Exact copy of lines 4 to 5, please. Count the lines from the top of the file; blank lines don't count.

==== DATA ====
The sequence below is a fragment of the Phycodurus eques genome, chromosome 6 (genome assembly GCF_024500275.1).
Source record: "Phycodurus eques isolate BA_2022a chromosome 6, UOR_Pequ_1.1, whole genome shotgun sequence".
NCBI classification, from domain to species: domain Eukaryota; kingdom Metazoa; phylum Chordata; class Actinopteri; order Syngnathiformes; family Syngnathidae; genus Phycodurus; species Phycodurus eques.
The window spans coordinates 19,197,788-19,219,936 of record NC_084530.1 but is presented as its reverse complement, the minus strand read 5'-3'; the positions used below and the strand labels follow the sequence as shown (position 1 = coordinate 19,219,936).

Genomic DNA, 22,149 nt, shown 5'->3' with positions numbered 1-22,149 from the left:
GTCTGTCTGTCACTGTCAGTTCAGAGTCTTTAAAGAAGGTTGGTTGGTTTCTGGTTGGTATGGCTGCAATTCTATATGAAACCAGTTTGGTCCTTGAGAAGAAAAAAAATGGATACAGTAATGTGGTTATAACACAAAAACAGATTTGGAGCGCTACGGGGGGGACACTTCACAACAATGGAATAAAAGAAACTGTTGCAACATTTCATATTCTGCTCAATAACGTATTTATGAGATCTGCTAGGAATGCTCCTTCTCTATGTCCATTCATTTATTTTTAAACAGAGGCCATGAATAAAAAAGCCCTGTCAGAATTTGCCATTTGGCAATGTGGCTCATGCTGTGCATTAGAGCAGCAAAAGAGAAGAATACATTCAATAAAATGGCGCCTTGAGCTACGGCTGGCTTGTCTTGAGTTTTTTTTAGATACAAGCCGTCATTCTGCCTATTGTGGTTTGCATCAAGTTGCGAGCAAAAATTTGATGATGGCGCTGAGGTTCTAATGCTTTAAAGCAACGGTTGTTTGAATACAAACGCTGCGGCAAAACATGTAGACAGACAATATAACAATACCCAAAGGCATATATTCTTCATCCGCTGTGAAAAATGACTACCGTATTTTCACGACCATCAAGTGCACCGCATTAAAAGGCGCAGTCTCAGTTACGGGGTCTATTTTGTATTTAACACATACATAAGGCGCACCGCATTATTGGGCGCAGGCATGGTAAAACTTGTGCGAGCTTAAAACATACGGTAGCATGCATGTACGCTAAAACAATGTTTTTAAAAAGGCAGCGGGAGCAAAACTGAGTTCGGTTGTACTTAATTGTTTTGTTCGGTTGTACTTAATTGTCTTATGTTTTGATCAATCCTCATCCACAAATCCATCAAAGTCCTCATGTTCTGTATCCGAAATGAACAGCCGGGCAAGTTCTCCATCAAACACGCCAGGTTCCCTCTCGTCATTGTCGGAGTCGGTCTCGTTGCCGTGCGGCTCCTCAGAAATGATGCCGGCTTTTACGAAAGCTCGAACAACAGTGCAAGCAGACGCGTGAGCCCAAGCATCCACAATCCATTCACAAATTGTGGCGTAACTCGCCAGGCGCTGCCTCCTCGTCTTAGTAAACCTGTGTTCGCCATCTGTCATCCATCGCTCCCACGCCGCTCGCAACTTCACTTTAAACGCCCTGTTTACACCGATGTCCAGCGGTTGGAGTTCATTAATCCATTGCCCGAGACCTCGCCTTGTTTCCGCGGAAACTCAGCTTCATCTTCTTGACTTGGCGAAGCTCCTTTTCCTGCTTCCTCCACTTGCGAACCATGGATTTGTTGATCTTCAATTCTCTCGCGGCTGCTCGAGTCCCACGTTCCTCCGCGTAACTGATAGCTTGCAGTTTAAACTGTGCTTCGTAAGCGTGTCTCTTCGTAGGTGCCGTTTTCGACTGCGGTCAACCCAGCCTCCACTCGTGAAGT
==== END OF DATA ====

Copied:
The window spans coordinates 19,197,788-19,219,936 of record NC_084530.1 but is presented as its reverse complement, the minus strand read 5'-3'; the positions used below and the strand labels follow the sequence as shown (position 1 = coordinate 19,219,936).

Genomic DNA, 22,149 nt, shown 5'->3' with positions numbered 1-22,149 from the left: